Dog flu halts import of dogs from Singapore temporarily
The Department of Agriculture and Water Resources recently confirmed that a dog imported from Singapore was diagnosed with Canine Influenza Virus (CIV) at the post entry quarantine facility (PEQ) in Melbourne, Victoria. CIV is usually a mild disease but is known to cause pneumonia and even death in very young and old dogs. Since CIV has never been reported in Australia before, the virus was considered as a disease of biosecurity concern.
All dogs in the quarantine facility were screened for the virus to ensure the virus does not spread in Australia. Since it is a contagious disease, dogs were not allowed to leave the facility until the department deemed each animal healthy and unaffected. The affected dog at the facility has been isolated and underwent treatment under careful supervision.
The department has temporarily suspended all dog imports from Singapore until further notice. Cats do not carry CIV and are exempted from the suspension.
What is CIV?
Canine influenza (dog flu) is a highly contagious respiratory disease of dogs caused by canine influenza virus (CIV) and is exotic to Australia. There are two subtypes of CIV – H3N8 and H3N2. H3N2 is the currently circulating subtype in the US and some parts of Asia. CIV is usually a mild disease that improves on its own. Affected dogs are treated with antibiotics if the infection is severe.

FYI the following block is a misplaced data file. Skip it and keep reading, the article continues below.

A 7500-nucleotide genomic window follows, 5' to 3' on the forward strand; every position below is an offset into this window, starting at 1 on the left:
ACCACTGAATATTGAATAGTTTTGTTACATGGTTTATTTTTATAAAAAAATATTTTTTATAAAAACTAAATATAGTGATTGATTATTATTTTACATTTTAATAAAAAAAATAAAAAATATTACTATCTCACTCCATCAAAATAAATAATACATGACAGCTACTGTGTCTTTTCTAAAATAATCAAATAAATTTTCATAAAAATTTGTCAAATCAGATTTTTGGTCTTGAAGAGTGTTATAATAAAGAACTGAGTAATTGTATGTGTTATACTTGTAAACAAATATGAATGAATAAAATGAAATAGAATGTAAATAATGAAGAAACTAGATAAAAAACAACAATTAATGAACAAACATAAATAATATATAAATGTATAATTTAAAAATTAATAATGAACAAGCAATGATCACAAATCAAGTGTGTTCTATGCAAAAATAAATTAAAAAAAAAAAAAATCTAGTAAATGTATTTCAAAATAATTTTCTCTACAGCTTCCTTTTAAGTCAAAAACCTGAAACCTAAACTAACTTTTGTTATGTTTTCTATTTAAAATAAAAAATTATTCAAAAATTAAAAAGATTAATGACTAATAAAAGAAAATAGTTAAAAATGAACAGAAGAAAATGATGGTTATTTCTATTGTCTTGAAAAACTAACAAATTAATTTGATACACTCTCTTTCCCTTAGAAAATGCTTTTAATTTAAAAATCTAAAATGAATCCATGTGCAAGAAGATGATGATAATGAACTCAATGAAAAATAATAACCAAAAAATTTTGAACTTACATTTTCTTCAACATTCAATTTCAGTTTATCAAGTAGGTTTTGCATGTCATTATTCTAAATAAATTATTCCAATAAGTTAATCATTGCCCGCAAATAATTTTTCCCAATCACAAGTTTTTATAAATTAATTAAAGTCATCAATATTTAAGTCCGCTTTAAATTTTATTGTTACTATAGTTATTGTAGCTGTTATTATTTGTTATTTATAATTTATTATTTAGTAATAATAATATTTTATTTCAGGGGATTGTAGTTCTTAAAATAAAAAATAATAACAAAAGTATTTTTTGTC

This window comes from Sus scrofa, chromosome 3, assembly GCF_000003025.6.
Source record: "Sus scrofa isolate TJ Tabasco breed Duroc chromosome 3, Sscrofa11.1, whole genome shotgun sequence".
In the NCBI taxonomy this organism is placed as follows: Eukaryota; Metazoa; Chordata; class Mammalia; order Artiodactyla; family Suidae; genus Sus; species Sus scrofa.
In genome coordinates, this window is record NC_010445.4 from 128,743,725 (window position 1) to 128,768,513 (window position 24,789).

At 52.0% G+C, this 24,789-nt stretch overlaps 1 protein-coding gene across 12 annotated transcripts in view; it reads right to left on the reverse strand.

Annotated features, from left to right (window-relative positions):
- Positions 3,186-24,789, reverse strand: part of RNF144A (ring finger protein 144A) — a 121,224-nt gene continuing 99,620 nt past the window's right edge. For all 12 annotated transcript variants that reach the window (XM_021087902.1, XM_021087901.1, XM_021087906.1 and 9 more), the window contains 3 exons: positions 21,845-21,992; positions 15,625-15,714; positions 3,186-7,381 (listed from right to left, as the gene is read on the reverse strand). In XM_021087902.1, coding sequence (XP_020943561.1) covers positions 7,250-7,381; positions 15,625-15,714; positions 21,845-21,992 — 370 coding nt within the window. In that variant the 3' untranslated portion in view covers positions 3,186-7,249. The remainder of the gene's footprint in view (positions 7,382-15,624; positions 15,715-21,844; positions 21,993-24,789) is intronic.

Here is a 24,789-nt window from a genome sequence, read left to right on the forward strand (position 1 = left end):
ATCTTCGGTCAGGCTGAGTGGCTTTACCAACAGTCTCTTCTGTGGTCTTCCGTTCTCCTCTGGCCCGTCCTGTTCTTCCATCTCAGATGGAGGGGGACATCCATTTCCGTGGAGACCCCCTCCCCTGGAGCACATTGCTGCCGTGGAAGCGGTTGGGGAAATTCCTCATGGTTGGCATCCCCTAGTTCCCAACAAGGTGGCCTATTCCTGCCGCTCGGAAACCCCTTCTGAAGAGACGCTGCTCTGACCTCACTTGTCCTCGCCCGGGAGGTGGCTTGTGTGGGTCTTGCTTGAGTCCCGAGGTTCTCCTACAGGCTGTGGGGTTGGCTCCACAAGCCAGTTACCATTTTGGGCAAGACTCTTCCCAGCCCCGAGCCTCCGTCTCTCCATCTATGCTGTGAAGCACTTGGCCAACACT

There is no indication of CIV spreading to humans.
What precautions do I take with my dog?
If your dog has recently been released from quarantine, it is unlikely that it has been exposed or infected, however it is prudent to keep your dog in a separate area for two weeks. During this time do not socialise with other dogs or take your dog to places where other dogs frequent, such as parks, dog shows etc.
If your dog becomes unwell within this period seek medical treatment and notify PEQ by email at PEQservices@agriculture.gov.au.
Is there a CIV vaccine?
CIV vaccination is not available in Australia. Vaccinations in other countries do not prevent the disease but minimise the severity of the infection. If you are overseas, and are planning to travel to Australia with your pet, your vet can advise if vaccination against CIV is available. Advance planning is advisable as vaccination immunity can take several weeks.
If you are planning to travel to Australia with your dog our expert team can provide more information on CIV, CIV vaccinations and answer general questions about the requirements of your move.
More information about CIV is available online at AVMA.
Editor’s note: The Department of Agriculture and Water Resources has removed the temporary travel ban and is allowing dogs to travel from Singapore into Australia, however the regulations and veterinary processes have become more involved to mitigate bio security risks. To find out more about the mandatory canine influenza nasal swab tests in both the origin and destination countries please contact our team.